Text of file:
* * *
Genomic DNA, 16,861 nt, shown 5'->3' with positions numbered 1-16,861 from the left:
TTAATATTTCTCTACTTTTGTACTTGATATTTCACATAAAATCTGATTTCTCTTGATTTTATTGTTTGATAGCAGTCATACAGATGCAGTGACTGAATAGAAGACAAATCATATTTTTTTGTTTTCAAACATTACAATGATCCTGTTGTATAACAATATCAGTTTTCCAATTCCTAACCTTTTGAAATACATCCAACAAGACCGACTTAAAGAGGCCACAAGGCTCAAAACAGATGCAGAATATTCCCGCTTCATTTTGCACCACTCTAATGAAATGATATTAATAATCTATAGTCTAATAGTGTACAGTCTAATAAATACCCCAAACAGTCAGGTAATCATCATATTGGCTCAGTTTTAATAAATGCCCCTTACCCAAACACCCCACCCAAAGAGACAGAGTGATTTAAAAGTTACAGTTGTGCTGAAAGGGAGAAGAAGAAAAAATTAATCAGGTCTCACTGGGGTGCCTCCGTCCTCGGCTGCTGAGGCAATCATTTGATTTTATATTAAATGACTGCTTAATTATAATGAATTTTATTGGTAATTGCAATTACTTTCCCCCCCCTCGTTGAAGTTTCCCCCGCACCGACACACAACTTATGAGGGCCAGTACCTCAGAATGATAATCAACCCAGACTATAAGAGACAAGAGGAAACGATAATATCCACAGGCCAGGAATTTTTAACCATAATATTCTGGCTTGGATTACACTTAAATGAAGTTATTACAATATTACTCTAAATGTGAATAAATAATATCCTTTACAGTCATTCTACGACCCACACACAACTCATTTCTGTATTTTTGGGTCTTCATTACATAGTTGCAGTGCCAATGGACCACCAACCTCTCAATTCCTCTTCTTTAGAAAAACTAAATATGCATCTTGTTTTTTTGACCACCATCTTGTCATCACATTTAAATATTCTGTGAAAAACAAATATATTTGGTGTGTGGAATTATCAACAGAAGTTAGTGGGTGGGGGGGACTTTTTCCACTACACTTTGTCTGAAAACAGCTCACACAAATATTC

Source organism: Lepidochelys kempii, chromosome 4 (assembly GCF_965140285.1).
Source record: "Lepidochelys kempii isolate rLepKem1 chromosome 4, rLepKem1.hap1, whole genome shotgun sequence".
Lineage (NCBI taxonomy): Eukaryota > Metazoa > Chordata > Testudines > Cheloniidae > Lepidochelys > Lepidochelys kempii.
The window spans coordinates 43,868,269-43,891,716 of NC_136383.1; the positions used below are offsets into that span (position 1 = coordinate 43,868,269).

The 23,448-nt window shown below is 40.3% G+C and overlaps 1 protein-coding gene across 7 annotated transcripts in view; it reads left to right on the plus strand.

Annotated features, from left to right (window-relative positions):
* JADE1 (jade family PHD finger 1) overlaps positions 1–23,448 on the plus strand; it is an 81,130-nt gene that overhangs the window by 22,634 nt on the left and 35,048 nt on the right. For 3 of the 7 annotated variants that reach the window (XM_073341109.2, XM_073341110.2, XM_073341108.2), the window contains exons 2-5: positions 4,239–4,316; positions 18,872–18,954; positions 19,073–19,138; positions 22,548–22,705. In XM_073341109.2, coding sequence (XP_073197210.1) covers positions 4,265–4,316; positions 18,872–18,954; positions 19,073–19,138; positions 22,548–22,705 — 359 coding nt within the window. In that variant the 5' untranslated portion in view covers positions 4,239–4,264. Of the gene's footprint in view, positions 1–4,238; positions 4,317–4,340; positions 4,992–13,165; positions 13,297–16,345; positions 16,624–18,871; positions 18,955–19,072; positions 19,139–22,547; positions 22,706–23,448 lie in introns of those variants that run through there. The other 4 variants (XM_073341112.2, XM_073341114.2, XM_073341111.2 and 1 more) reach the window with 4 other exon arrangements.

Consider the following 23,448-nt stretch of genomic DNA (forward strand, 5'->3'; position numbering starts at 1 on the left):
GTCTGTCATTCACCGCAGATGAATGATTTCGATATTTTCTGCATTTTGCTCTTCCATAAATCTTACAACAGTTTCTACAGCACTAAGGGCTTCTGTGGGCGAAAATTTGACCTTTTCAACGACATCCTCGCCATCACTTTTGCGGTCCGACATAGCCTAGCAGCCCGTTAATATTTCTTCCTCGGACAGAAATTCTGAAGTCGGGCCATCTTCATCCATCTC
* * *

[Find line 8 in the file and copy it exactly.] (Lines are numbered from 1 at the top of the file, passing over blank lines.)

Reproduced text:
Annotated features, from left to right (window-relative positions):